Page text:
Others, with more restricted tax benefits, might campaign for candidates running for office or lobby for outcomes of a process or provide lawmakers with expert information and political assessments as well as, on occasion, drafts of legislation.
Legislators often appreciate the help of advocacy groups in educating the public about needs for policy. Government staffs appreciate informed, accurate, well-argued lobbying because it helps them to brief legislators on complex or controversial issues.
A positive example of public good resulting from such help might be the continued strengthening of legislation in the United States on smoking as a health problem. Past legislation on smoking has been passed in large part because health care advocacy groups worked with responsive legislators at all levels of government and educated the public to support directed warning labels on cigarettes, non-smoking restaurant sections, and smoke-free public facilities.
A negative example is the influence of lobbying by corporations and advocacy groups to weaken laws on occupational health and safety or on environmental protection.
Why are petitioning and proposing important?
They sustain democracy. They are democratic ways of addressing public problems by institutional means. Whether by direct democracy (as with California’s state referenda) or by representative democracy (as with Washington’s federal legislation), self-governing society relies on procedures for public intervention in the process. Recall that public policy has far-reaching effects in the everyday life of society. Policymakers need and want information that can solve problems and build public support for action. Nongovernmental groups or individuals who are informed about impacts of a problem or a policy are excellent sources of information. So are groups or individuals who recognize a need for policy.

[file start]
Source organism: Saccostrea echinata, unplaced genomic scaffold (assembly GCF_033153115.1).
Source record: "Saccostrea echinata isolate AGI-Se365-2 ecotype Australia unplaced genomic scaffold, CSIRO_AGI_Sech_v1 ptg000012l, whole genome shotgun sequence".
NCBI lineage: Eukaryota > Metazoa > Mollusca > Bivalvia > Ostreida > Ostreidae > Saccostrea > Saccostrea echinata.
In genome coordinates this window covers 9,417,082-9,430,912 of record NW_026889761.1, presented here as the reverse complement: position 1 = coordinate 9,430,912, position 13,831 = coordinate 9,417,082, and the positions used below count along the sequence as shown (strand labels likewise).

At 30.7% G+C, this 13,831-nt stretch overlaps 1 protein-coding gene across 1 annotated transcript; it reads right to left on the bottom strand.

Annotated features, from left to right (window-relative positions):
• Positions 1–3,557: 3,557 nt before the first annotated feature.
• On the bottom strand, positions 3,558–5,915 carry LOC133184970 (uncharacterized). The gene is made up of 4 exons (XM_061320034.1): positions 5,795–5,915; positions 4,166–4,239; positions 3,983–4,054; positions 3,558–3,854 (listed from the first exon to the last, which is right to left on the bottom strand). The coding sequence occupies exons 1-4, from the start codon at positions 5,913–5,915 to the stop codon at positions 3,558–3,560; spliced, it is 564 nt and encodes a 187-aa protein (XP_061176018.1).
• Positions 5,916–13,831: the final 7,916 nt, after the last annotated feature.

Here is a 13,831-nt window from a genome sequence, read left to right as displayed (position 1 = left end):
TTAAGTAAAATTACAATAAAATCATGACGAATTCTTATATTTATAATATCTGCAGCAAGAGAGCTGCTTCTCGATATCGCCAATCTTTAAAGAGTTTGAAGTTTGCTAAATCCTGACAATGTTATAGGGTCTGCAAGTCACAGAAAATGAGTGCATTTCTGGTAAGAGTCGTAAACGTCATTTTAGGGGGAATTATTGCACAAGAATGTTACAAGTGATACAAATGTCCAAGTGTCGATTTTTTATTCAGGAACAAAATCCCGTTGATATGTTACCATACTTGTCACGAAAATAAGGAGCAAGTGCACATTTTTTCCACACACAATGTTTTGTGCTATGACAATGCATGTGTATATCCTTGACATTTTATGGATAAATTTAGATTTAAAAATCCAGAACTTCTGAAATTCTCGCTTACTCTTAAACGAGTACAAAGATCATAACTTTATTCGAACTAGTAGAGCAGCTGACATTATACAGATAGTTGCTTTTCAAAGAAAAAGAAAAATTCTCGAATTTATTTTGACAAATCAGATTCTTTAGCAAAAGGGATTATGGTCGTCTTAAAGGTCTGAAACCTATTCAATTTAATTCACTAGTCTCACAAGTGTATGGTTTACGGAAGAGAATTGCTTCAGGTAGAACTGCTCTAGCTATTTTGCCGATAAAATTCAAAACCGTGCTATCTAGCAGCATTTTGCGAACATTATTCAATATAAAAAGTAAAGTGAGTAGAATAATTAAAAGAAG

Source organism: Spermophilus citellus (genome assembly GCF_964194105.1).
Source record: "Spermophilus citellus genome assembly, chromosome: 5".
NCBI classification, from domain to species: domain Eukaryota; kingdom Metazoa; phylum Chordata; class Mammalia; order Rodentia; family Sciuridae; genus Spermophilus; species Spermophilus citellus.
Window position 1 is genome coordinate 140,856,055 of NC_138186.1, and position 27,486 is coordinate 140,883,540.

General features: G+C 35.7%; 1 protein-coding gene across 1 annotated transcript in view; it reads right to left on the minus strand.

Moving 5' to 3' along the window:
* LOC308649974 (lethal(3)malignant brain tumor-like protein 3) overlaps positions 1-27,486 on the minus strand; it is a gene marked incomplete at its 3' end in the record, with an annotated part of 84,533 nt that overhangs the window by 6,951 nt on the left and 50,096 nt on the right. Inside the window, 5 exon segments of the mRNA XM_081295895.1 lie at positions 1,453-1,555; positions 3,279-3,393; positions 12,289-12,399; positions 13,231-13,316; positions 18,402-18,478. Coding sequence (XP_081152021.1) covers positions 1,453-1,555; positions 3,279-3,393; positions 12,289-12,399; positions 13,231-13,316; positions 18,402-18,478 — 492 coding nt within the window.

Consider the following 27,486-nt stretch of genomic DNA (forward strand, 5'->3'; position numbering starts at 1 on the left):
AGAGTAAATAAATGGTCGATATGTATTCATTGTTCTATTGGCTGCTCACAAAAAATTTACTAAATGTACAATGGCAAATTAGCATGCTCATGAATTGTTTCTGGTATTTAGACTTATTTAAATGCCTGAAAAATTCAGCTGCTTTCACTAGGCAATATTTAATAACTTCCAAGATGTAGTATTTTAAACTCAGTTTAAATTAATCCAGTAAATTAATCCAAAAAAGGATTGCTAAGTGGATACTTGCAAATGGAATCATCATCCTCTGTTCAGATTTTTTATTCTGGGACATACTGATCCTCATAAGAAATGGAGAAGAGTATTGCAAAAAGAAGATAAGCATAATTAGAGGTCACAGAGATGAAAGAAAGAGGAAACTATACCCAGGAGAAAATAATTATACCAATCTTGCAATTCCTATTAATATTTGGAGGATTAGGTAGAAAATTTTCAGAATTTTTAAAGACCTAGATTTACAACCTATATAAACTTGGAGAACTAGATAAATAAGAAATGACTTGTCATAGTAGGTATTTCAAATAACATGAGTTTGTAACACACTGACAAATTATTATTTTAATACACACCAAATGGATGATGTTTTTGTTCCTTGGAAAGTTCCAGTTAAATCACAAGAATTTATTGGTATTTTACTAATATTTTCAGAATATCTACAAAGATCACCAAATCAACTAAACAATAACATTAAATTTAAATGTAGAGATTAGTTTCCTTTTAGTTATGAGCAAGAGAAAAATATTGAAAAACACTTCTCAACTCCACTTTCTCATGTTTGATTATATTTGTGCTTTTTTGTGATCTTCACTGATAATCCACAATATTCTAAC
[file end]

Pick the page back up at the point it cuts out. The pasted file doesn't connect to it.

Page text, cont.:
Who can petition and propose?
Individuals can do so, but petitions and proposals by organized groups are likely to have more influence.
Grassroots organizations such as neighborhood or block associations, community clubs, workplace voluntary groups, and student organizations might also use petitioning or proposing to accomplish their advocacy just as nonprofit organizations might.
(2) The New Nonprofit Almanac IN BRIEF: Facts and Figures on the Independent Sector, May 2, 2002. [http://www.independentsector.org]